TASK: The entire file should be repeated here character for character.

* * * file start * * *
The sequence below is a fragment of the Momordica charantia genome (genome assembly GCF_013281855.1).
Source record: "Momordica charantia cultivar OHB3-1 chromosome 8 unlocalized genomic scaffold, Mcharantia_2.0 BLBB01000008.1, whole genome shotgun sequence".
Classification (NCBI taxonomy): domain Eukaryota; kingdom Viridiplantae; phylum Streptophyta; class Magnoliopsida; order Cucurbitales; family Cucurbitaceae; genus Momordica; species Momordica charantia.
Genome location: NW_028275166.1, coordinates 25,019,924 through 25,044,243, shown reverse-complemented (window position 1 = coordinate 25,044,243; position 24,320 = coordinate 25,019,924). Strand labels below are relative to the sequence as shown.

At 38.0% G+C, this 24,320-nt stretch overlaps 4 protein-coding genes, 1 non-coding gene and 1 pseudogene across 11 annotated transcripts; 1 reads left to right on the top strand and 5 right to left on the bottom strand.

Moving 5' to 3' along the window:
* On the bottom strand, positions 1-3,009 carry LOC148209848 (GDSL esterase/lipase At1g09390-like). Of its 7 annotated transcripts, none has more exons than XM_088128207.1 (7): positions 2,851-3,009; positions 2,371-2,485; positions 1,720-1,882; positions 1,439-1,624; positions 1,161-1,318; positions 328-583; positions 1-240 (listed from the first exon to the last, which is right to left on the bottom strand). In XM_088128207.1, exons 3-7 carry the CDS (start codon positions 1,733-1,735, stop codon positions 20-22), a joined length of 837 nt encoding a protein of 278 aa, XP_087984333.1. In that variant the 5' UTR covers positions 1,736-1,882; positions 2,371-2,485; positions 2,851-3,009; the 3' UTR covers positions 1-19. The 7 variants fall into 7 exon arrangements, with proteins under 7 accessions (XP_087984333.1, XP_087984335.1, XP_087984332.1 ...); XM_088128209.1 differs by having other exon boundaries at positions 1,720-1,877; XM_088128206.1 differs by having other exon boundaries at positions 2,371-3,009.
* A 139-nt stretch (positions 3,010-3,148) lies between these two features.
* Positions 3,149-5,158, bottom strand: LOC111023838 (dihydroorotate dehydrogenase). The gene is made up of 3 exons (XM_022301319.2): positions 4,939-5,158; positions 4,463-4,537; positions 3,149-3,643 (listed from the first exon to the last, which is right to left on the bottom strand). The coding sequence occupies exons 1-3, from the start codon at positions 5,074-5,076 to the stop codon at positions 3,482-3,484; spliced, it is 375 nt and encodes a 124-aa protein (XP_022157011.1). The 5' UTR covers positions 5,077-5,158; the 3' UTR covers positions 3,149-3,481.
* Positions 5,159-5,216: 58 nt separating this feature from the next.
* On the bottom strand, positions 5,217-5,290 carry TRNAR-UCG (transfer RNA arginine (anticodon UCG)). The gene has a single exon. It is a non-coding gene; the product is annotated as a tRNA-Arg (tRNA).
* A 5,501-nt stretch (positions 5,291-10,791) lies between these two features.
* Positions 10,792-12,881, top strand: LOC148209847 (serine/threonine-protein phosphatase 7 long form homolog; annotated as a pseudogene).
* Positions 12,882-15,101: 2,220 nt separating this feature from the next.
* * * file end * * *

The sequence below is a fragment of the Momordica charantia genome (genome assembly GCF_013281855.1).
Source record: "Momordica charantia cultivar OHB3-1 chromosome 8 unlocalized genomic scaffold, Mcharantia_2.0 BLBB01000008.1, whole genome shotgun sequence".
Classification (NCBI taxonomy): domain Eukaryota; kingdom Viridiplantae; phylum Streptophyta; class Magnoliopsida; order Cucurbitales; family Cucurbitaceae; genus Momordica; species Momordica charantia.
Genome location: NW_028275166.1, coordinates 25,019,924 through 25,044,243, shown reverse-complemented (window position 1 = coordinate 25,044,243; position 24,320 = coordinate 25,019,924). Strand labels below are relative to the sequence as shown.

At 38.0% G+C, this 24,320-nt stretch overlaps 4 protein-coding genes, 1 non-coding gene and 1 pseudogene across 11 annotated transcripts; 1 reads left to right on the top strand and 5 right to left on the bottom strand.

Moving 5' to 3' along the window:
* On the bottom strand, positions 1-3,009 carry LOC148209848 (GDSL esterase/lipase At1g09390-like). Of its 7 annotated transcripts, none has more exons than XM_088128207.1 (7): positions 2,851-3,009; positions 2,371-2,485; positions 1,720-1,882; positions 1,439-1,624; positions 1,161-1,318; positions 328-583; positions 1-240 (listed from the first exon to the last, which is right to left on the bottom strand). In XM_088128207.1, exons 3-7 carry the CDS (start codon positions 1,733-1,735, stop codon positions 20-22), a joined length of 837 nt encoding a protein of 278 aa, XP_087984333.1. In that variant the 5' UTR covers positions 1,736-1,882; positions 2,371-2,485; positions 2,851-3,009; the 3' UTR covers positions 1-19. The 7 variants fall into 7 exon arrangements, with proteins under 7 accessions (XP_087984333.1, XP_087984335.1, XP_087984332.1 ...); XM_088128209.1 differs by having other exon boundaries at positions 1,720-1,877; XM_088128206.1 differs by having other exon boundaries at positions 2,371-3,009.
* A 139-nt stretch (positions 3,010-3,148) lies between these two features.
* Positions 3,149-5,158, bottom strand: LOC111023838 (dihydroorotate dehydrogenase). The gene is made up of 3 exons (XM_022301319.2): positions 4,939-5,158; positions 4,463-4,537; positions 3,149-3,643 (listed from the first exon to the last, which is right to left on the bottom strand). The coding sequence occupies exons 1-3, from the start codon at positions 5,074-5,076 to the stop codon at positions 3,482-3,484; spliced, it is 375 nt and encodes a 124-aa protein (XP_022157011.1). The 5' UTR covers positions 5,077-5,158; the 3' UTR covers positions 3,149-3,481.
* Positions 5,159-5,216: 58 nt separating this feature from the next.
* On the bottom strand, positions 5,217-5,290 carry TRNAR-UCG (transfer RNA arginine (anticodon UCG)). The gene has a single exon. It is a non-coding gene; the product is annotated as a tRNA-Arg (tRNA).
* A 5,501-nt stretch (positions 5,291-10,791) lies between these two features.
* Positions 10,792-12,881, top strand: LOC148209847 (serine/threonine-protein phosphatase 7 long form homolog; annotated as a pseudogene).
* Positions 12,882-15,101: 2,220 nt separating this feature from the next.